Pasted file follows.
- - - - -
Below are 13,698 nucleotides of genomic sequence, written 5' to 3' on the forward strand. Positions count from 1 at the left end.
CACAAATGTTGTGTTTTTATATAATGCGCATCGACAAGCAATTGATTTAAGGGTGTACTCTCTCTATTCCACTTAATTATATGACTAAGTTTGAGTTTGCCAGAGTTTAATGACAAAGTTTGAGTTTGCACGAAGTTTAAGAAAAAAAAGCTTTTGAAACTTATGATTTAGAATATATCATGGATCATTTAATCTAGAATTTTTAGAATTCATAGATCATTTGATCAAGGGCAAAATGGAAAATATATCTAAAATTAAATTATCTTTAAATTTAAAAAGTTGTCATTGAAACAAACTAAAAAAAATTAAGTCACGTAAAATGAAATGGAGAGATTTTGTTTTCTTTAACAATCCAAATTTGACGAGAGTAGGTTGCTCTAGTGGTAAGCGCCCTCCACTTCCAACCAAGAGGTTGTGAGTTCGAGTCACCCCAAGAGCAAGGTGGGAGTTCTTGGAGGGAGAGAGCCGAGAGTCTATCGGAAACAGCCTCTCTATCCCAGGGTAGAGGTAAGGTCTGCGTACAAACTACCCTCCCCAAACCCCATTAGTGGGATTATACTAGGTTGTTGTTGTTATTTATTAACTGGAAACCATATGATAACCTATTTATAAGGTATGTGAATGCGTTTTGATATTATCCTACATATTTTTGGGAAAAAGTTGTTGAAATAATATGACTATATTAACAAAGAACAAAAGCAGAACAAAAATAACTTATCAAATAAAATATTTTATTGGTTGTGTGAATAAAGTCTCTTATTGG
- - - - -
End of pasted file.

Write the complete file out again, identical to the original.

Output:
Below are 13,698 nucleotides of genomic sequence, written 5' to 3' on the forward strand. Positions count from 1 at the left end.
CACAAATGTTGTGTTTTTATATAATGCGCATCGACAAGCAATTGATTTAAGGGTGTACTCTCTCTATTCCACTTAATTATATGACTAAGTTTGAGTTTGCCAGAGTTTAATGACAAAGTTTGAGTTTGCACGAAGTTTAAGAAAAAAAAGCTTTTGAAACTTATGATTTAGAATATATCATGGATCATTTAATCTAGAATTTTTAGAATTCATAGATCATTTGATCAAGGGCAAAATGGAAAATATATCTAAAATTAAATTATCTTTAAATTTAAAAAGTTGTCATTGAAACAAACTAAAAAAAATTAAGTCACGTAAAATGAAATGGAGAGATTTTGTTTTCTTTAACAATCCAAATTTGACGAGAGTAGGTTGCTCTAGTGGTAAGCGCCCTCCACTTCCAACCAAGAGGTTGTGAGTTCGAGTCACCCCAAGAGCAAGGTGGGAGTTCTTGGAGGGAGAGAGCCGAGAGTCTATCGGAAACAGCCTCTCTATCCCAGGGTAGAGGTAAGGTCTGCGTACAAACTACCCTCCCCAAACCCCATTAGTGGGATTATACTAGGTTGTTGTTGTTATTTATTAACTGGAAACCATATGATAACCTATTTATAAGGTATGTGAATGCGTTTTGATATTATCCTACATATTTTTGGGAAAAAGTTGTTGAAATAATATGACTATATTAACAAAGAACAAAAGCAGAACAAAAATAACTTATCAAATAAAATATTTTATTGGTTGTGTGAATAAAGTCTCTTATTGG